It's funny that this has become a problem. In my English classes I've always been the one who has heralded the idea that we need to let students customize their learning. We need to let them take the lead and show us what they can do and then figure out how to do what they can't...yet.

Theatre classes have been different. I've expected everyone walking through the door to turn it into a career. But, I've been blinded by the idea that not everyone who signs up for theatre really wants theatre. Sometimes, they just had nowhere else to go. Just another reality paradigm shift that I've had to make in my journey to being a better teacher.

The current issue is that we are working on two projects right now. One is a 3 dimensional set design model, built to quarter inch scale. The other is the production of the school's musical. We are doing the School Version of Grease - I am also a middle school teacher - it's an interesting balance. At first I believed that every student in the class should be engaged in both projects. Everyone needs a crew job, everyone needs to be putting together an amazing set design model. But, it just isn't working out that way.

I'm glad that I realized this early enough and now I'm having the majority of the class focus on their set models. It's something where they do the work and they can see it come together right in front of them, for their benefit alone. Other students will be working on that as well as doing production jobs for Grease. Instead of being frustrated with the disinterest of quite a few students, I'm going to allow them to opt out of something that they really have no reason to care about - especially if they are not theatre people.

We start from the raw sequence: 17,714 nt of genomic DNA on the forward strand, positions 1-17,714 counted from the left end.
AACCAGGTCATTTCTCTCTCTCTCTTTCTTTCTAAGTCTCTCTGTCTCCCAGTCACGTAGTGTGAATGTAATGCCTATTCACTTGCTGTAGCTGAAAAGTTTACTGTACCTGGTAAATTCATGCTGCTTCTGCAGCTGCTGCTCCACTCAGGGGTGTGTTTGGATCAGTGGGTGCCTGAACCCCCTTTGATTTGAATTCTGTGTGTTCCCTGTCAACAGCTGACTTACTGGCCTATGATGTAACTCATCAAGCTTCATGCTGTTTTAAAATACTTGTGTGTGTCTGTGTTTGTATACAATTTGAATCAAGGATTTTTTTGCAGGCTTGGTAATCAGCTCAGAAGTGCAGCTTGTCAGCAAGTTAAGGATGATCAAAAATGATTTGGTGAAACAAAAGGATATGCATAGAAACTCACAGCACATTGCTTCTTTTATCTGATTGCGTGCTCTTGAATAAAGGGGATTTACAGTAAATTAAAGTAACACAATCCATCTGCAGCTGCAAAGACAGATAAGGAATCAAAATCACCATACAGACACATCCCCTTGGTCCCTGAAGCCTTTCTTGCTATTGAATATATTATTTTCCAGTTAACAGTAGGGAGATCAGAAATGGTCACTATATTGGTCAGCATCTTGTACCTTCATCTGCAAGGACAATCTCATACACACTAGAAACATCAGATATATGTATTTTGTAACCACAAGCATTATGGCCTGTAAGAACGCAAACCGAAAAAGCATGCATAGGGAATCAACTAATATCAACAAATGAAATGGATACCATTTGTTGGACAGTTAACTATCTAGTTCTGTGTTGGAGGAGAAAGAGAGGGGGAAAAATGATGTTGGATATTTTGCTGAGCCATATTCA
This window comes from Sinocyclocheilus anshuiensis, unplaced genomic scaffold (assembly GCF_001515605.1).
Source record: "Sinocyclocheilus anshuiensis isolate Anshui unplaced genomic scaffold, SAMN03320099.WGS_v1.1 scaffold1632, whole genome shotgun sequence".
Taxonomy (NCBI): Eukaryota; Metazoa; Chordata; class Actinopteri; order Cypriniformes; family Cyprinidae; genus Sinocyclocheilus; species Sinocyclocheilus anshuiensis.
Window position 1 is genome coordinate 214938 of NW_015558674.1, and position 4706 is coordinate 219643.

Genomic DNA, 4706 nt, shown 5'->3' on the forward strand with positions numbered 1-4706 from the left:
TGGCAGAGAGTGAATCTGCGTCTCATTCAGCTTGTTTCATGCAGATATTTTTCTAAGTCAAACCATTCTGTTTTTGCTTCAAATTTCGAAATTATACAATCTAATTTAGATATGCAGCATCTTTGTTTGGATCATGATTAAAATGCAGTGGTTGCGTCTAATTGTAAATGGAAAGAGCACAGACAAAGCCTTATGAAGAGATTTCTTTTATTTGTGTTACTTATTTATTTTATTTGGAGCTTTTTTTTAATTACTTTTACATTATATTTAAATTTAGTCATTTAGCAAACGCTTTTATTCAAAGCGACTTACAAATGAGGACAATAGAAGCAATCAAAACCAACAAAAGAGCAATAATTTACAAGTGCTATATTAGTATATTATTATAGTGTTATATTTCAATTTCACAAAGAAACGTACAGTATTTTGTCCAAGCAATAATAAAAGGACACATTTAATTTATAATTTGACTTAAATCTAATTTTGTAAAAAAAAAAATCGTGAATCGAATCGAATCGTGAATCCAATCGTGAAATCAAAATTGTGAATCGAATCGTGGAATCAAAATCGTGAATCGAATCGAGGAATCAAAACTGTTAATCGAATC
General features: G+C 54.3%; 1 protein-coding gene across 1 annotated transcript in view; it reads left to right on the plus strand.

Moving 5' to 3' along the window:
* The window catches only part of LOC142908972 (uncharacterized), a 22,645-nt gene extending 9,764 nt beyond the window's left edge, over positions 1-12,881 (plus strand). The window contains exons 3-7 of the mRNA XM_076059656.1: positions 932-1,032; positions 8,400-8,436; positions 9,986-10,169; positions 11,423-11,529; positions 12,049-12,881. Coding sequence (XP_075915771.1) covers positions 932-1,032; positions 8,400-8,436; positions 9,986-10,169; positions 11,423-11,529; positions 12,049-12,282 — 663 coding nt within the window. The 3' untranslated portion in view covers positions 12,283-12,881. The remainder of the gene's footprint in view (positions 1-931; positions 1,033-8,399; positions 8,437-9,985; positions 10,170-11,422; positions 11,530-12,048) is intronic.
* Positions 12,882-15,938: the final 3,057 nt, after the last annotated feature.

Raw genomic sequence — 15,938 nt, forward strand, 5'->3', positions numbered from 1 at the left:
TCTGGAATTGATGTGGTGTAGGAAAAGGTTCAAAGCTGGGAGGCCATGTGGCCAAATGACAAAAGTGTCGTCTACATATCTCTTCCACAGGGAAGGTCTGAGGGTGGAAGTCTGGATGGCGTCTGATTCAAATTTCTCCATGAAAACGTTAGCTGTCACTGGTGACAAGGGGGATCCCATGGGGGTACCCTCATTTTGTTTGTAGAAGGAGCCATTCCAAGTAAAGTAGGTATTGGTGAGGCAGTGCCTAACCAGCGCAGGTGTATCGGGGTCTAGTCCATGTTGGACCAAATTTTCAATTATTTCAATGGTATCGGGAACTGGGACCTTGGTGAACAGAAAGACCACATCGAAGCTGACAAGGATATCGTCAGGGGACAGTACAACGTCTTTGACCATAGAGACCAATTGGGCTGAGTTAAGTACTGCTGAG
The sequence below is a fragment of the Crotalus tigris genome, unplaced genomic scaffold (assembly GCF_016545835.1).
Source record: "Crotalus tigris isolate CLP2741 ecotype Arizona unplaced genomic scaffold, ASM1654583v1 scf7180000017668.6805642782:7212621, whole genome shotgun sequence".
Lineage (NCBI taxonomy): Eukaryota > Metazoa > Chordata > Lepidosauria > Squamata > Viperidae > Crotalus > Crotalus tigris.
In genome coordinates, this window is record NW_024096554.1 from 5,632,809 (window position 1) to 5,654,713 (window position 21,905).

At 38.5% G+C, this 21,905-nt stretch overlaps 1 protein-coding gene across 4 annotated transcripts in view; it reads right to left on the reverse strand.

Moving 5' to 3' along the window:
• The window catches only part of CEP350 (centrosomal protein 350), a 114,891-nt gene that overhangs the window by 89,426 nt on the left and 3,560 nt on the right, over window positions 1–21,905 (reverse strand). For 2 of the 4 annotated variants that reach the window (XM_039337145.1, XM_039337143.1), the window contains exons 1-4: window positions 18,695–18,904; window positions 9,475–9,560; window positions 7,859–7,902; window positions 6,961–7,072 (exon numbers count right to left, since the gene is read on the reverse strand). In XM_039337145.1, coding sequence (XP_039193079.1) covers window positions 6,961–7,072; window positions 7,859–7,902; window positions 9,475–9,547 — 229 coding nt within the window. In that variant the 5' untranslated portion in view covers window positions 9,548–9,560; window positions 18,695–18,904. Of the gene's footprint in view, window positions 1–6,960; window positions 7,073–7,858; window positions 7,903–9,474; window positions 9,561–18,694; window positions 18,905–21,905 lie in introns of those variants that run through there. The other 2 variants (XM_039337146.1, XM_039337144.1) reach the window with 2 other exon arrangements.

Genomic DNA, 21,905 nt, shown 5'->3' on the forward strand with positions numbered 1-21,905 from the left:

Sometimes you just have to accept that your students don't love the work like you do and some never will.

January 14, 2013

Dilemma of dedication in Theatre

I am in a constant struggle with students. This is an odd thing to say, but they want to do everything and it doesn't work.

As a theatre teacher I have learned this lesson over and over again - when you try to do more than one thing at once, each thing you are doing suffers for it. The more things you pile on, the more each individual thing suffers.

My students want to play soccer, do Boy or Girl Scouts, star in the school Musical, be involved in a singing group, AND maybe get their homework done. We, as people, can't do it all. I really don't like using that word, I like to overcome it regularly, but this is one instance where it fits.